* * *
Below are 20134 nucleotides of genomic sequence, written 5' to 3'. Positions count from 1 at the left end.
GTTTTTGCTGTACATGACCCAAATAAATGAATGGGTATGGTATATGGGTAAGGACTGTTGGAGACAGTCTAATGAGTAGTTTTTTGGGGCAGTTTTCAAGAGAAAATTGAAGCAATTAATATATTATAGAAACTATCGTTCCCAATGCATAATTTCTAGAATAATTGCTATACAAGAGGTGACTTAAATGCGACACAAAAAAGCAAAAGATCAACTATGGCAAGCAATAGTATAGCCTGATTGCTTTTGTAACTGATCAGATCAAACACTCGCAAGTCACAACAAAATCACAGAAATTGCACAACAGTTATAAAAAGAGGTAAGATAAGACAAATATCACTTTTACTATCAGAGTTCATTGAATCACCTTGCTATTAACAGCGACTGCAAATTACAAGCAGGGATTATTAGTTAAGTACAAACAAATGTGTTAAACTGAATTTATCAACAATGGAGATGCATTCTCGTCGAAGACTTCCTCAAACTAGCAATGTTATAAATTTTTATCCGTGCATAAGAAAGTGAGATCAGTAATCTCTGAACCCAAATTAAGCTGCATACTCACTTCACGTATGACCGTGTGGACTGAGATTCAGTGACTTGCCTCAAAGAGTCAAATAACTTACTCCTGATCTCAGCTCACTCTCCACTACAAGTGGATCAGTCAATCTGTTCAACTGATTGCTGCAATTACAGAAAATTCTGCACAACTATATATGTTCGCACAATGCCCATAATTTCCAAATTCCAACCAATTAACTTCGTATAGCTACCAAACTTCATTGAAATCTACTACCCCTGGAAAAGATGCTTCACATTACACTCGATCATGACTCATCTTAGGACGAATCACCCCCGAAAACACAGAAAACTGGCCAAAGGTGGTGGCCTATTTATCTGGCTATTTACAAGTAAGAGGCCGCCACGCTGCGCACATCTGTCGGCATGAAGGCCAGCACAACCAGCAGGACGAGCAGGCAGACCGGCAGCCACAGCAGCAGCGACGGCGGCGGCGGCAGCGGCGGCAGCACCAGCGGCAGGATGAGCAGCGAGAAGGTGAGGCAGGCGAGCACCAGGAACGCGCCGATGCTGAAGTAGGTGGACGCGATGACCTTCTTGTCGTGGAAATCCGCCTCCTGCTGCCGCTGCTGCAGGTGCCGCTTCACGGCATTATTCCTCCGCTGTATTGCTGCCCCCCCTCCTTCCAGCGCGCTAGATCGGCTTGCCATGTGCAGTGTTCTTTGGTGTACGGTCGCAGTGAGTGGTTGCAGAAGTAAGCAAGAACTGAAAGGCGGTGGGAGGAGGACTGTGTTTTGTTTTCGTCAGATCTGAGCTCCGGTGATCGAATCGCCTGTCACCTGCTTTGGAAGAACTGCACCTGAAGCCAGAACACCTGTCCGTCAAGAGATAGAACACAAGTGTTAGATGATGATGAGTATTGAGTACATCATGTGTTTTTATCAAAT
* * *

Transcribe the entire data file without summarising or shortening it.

Below are 20134 nucleotides of genomic sequence, written 5' to 3'. Positions count from 1 at the left end.
GTTTTTGCTGTACATGACCCAAATAAATGAATGGGTATGGTATATGGGTAAGGACTGTTGGAGACAGTCTAATGAGTAGTTTTTTGGGGCAGTTTTCAAGAGAAAATTGAAGCAATTAATATATTATAGAAACTATCGTTCCCAATGCATAATTTCTAGAATAATTGCTATACAAGAGGTGACTTAAATGCGACACAAAAAAGCAAAAGATCAACTATGGCAAGCAATAGTATAGCCTGATTGCTTTTGTAACTGATCAGATCAAACACTCGCAAGTCACAACAAAATCACAGAAATTGCACAACAGTTATAAAAAGAGGTAAGATAAGACAAATATCACTTTTACTATCAGAGTTCATTGAATCACCTTGCTATTAACAGCGACTGCAAATTACAAGCAGGGATTATTAGTTAAGTACAAACAAATGTGTTAAACTGAATTTATCAACAATGGAGATGCATTCTCGTCGAAGACTTCCTCAAACTAGCAATGTTATAAATTTTTATCCGTGCATAAGAAAGTGAGATCAGTAATCTCTGAACCCAAATTAAGCTGCATACTCACTTCACGTATGACCGTGTGGACTGAGATTCAGTGACTTGCCTCAAAGAGTCAAATAACTTACTCCTGATCTCAGCTCACTCTCCACTACAAGTGGATCAGTCAATCTGTTCAACTGATTGCTGCAATTACAGAAAATTCTGCACAACTATATATGTTCGCACAATGCCCATAATTTCCAAATTCCAACCAATTAACTTCGTATAGCTACCAAACTTCATTGAAATCTACTACCCCTGGAAAAGATGCTTCACATTACACTCGATCATGACTCATCTTAGGACGAATCACCCCCGAAAACACAGAAAACTGGCCAAAGGTGGTGGCCTATTTATCTGGCTATTTACAAGTAAGAGGCCGCCACGCTGCGCACATCTGTCGGCATGAAGGCCAGCACAACCAGCAGGACGAGCAGGCAGACCGGCAGCCACAGCAGCAGCGACGGCGGCGGCGGCAGCGGCGGCAGCACCAGCGGCAGGATGAGCAGCGAGAAGGTGAGGCAGGCGAGCACCAGGAACGCGCCGATGCTGAAGTAGGTGGACGCGATGACCTTCTTGTCGTGGAAATCCGCCTCCTGCTGCCGCTGCTGCAGGTGCCGCTTCACGGCATTATTCCTCCGCTGTATTGCTGCCCCCCCTCCTTCCAGCGCGCTAGATCGGCTTGCCATGTGCAGTGTTCTTTGGTGTACGGTCGCAGTGAGTGGTTGCAGAAGTAAGCAAGAACTGAAAGGCGGTGGGAGGAGGACTGTGTTTTGTTTTCGTCAGATCTGAGCTCCGGTGATCGAATCGCCTGTCACCTGCTTTGGAAGAACTGCACCTGAAGCCAGAACACCTGTCCGTCAAGAGATAGAACACAAGTGTTAGATGATGATGAGTATTGAGTACATCATGTGTTTTTATCAAAT